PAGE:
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Cowboy Cookies (A More Healthful Version)

January 10, 2013

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You need a treat every now and then. We are trying to eat a more healthful diet, but find it hard to forgo all sweets. After trying various packaged products, I found that the best approach is to make my own lower sugar, lower saturated fat, higher fiber snacks. These cookies have a bit less sugar than the usual, plus they use oil instead of butter. Using dark chocolate instead of chips means more more anti-oxidants from cocoa.

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Asian Roasted Broccoli

January 7, 2013

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I was having a little trouble getting my family to eat roasted broccoli, and then I tried a recipe over at Overtime Cook. Miriam’s recipe calls for tossing frozen broccoli florets with a lemon Dijon dressing and then throwing then in  hot oven. It was a big hit.

Initially, I was a little dubious about the recipe. The only frozen vegetables that I really like are corn, peas and spinach. I thought the broccoli was going to have an unpleasant waterlogged texture. Fortunately, roasting the frozen broccoli seems to drive off excess water. While the resulting texture is not crisp it isn’t flabby either, and the flavor is excellent.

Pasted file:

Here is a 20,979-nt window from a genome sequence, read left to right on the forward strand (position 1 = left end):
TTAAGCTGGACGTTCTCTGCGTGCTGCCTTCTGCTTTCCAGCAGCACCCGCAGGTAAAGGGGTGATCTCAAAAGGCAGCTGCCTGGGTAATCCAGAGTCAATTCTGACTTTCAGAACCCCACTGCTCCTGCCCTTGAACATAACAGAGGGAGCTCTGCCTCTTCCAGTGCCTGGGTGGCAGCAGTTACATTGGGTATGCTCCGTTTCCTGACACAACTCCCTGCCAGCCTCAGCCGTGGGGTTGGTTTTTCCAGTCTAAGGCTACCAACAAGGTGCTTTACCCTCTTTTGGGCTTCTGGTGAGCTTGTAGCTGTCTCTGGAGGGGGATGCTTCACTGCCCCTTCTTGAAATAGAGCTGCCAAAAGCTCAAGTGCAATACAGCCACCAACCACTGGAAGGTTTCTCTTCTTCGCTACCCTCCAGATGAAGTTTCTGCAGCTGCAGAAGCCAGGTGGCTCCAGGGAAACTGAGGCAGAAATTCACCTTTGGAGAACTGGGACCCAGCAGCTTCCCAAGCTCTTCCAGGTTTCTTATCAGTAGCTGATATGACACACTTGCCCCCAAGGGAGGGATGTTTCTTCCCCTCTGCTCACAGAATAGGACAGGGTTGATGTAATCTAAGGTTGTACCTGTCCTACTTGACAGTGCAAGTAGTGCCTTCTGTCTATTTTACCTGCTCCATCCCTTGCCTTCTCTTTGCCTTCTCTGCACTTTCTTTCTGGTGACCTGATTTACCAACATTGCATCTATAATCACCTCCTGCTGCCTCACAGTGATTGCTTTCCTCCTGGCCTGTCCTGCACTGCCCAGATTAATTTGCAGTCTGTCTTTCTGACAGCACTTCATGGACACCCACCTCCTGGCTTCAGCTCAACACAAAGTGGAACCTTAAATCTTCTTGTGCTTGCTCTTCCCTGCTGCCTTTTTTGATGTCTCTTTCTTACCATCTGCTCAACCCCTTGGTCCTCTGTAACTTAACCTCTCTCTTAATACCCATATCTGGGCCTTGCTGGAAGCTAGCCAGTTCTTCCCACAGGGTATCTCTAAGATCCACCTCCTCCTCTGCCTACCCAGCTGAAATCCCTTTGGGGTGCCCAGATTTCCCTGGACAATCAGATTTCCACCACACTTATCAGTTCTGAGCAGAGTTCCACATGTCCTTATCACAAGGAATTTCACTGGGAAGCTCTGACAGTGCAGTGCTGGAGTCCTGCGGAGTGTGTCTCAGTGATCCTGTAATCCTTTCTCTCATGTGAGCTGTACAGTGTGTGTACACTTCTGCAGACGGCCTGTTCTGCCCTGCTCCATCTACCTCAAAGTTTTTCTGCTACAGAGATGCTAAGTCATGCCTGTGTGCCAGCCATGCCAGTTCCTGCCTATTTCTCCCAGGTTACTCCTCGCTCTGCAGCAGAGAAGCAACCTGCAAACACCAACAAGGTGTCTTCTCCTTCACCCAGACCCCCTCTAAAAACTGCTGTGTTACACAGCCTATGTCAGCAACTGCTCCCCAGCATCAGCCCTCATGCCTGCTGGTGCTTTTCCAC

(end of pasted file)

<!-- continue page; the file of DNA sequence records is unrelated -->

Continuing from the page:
Another reason the recipe works is the use of a vinaigrette.  Usually, when I roast vegetables, I use oil plus spices. I don’t add anything acid like lemon juice or Dijon mustard. It turns out that these ingredients add tremendous flavor. Obvious in retrospect, I know, but I didn’t think of it before.

After making the Dijon broccoli for a few weeks in a row, I decided to branch out a little and I came up with an Asian style twist on the recipe. Instead of a lemon Dijon dressing, I made a dressing with olive oil, soy sauce, rice vinegar, garlic, ginger and chili flakes. Also a big hit. This week I added in some sliced shallots and some smoked almonds (made from scratch with salt and smoked paprika).

You can, of course, make this with fresh broccoli.

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Wordless Wednesday: Gluten-Free, Dairy-Free Chocolate Mousse Cake for Tamar’s Graduation

June 20, 2012

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Wordless Wednesday: Caramel Topped Challah Cake

June 6, 2012

Imagine French toast (or challah kugel or bread pudding), but as a cake, with caramel sauce . . . .